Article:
China, U.S. At Odds Over Tariffs

A possible trade war is brewing between the U.S. and China after the two countries imposed tit-for-tat tariffs on each other.

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RENEE MONTAGNE, host:

There's been some panic this week about a possible trade war between the U.S. and China. Late last week, President Obama announced that the U.S. will now impose a 35 percent tariff on tires imported from China. China responded with its own threat of tariffs. By Monday morning, many were warning of a possible global trade war that could send the economy back into freefall. Today things don't seem quite that dire. Adam Davidson with NPR's Planet Money team has been following the ups and downs and joins us.

Good morning.

ADAM DAVIDSON: Good morning, Renee.

MONTAGNE: So Adam, quite a dramatic week in the world of global trade. How many tires does the U.S. import from China? I mean, it wouldn't seem to be that many.

DAVIDSON: Yes, that's right. We import around, I think, around $2 billion of tires from China every year and that might sound like a large number, but really when you look at the overall U.S.-China trade and overall global trade, it's not even a drop in the bucket. I mean it's just about nothing. Unless you happen to work in the tire industry or you're planning on buying tires soon, this isn't that big a deal. The issue here is not an economic issue. It's a symbolic issue.

MONTAGNE: So that's where the panic came from?

DAVIDSON: Exactly. I mean there's been a lot of talk about a historical fear for the last year. Basically before the Great Depression and certainly before World War I, the world looked a lot like now, lots of goods trading all over the world rather freely and the general view is that increased prosperity; that made most countries involved better off.

Then the Great Depression came and countries all over the world panicked. They increased tariffs on all sorts of goods. Global trade froze. And I think a lot of people have been looking at the situation over the last year and saying, hey, this looks kind of familiar. I bet people all over the world, politicians, are going to start raising tariffs and shutting down world trade. And this was a move that people thought, oh my goodness, maybe it's starting.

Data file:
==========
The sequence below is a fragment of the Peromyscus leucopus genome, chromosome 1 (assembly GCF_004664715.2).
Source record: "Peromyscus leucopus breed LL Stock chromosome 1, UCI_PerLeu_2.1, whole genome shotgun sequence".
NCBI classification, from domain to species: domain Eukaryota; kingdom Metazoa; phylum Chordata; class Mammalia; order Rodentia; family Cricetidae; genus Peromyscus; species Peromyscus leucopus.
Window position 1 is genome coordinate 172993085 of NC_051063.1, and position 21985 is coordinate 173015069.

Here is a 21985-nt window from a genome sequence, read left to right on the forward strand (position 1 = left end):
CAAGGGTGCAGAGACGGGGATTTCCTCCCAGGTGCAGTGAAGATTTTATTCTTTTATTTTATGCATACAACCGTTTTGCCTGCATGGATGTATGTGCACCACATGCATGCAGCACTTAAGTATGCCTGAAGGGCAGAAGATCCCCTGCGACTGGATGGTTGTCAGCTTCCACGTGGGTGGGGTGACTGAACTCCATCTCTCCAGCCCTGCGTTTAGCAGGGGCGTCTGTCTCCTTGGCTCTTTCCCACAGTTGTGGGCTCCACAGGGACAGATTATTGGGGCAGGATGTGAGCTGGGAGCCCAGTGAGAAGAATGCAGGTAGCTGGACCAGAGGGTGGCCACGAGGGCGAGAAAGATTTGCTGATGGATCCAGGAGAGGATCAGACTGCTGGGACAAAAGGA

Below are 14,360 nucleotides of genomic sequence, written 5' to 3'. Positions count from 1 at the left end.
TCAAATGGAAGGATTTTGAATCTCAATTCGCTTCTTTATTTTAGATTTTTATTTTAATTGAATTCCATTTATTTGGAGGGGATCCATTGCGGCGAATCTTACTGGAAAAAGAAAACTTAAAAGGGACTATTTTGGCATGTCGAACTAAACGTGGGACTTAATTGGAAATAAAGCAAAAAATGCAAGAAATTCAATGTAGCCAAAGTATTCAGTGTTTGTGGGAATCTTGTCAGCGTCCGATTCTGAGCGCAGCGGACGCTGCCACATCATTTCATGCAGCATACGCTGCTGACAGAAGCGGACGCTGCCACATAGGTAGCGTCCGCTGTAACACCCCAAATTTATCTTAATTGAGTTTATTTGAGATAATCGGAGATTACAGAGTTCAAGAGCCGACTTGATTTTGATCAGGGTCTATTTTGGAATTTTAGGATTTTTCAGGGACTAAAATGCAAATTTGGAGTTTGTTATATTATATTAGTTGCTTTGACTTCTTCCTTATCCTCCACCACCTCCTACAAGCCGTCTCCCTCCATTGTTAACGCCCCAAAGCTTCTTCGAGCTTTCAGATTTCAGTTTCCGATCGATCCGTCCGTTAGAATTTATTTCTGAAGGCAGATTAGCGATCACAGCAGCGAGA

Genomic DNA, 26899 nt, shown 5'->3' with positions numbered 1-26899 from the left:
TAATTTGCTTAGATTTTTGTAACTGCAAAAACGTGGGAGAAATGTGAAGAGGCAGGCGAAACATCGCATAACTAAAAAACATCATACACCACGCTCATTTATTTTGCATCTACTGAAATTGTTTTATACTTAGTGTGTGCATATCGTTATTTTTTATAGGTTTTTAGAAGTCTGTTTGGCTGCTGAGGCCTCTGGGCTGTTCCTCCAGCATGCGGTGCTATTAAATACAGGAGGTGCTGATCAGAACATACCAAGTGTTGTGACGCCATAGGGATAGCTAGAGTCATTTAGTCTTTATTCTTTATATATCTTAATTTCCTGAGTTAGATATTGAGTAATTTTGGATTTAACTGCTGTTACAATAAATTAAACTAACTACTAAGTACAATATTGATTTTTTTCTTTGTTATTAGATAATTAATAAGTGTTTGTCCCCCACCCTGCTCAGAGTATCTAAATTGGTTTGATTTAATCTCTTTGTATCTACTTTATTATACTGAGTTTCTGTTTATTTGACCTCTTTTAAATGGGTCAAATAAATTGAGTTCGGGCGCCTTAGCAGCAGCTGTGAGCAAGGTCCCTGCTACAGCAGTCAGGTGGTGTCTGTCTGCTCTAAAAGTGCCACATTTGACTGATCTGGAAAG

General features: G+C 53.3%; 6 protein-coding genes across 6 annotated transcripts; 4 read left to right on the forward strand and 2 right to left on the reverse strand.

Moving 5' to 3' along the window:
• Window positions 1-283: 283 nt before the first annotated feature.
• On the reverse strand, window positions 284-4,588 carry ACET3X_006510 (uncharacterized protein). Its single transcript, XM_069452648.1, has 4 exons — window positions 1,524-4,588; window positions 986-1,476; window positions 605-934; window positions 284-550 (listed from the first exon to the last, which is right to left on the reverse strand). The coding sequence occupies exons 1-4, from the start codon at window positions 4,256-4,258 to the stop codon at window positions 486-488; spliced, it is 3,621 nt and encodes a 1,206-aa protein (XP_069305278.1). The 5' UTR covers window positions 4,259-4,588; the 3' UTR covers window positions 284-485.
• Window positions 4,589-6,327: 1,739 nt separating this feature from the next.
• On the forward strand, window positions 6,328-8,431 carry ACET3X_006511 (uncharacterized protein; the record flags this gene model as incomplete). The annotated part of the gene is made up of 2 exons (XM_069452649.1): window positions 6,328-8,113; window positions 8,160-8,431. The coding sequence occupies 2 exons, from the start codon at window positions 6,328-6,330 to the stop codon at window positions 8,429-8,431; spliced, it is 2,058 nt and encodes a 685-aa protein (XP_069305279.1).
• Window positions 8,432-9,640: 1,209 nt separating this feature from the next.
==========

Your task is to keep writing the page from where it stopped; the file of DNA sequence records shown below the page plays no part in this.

MONTAGNE: Yeah, that sounds pretty scary. So I mean why in a way has the panic gone away?

DAVIDSON: I think, first off, China calmed everyone down. They did respond with a lot of angry words, but relatively mild action. They threatened to impose tariffs of their own on chicken feet exports from the U.S. to China, which turns out to be an import...

MONTAGNE: Which worried the chicken feet exporters?

DAVIDSON: Exactly. We have actually have a chicken foot grower on NPR's Planet Money podcast today talking about that concern, but China only put this as a threat: We're going to study the issue. We're not going to actually impose those tariffs anytime soon. And what became clear as we went into the week is that China certainly knows they desperately need trade with the U.S. They cannot afford a trade war.

And when you look at President Obama's economics team, Secretary of the Treasury Geithner, advisors Larry Summers, Christina Romer, Austan Goolsbee, these are committed free traders. These are not people who are likely to encourage the president to go in the direction of trade war.

MONTAGNE: So is it all over then?

DAVIDSON: The president is walking a bit of a tightrope here between some interests in the U.S., particularly union interests who are saying, hey pal, we got you elected, you've got to give us tariffs, and they want this to spread beyond tires to steel and automobiles and other areas; and a global world, particularly China, saying do not do that because if you do that, you could make everything worse for everybody.

And we'll certainly see that play out next week as the leaders of the 20 largest economies in the world come to Pittsburgh to the G-20 Summit hosted by the president. When it comes to trade issues, much of his presidency will be defined by this tension between domestic interests and international interests.

MONTAGNE: NPR's Adam Davidson in New York, thanks very much.

DAVIDSON: Thank you, Renee.

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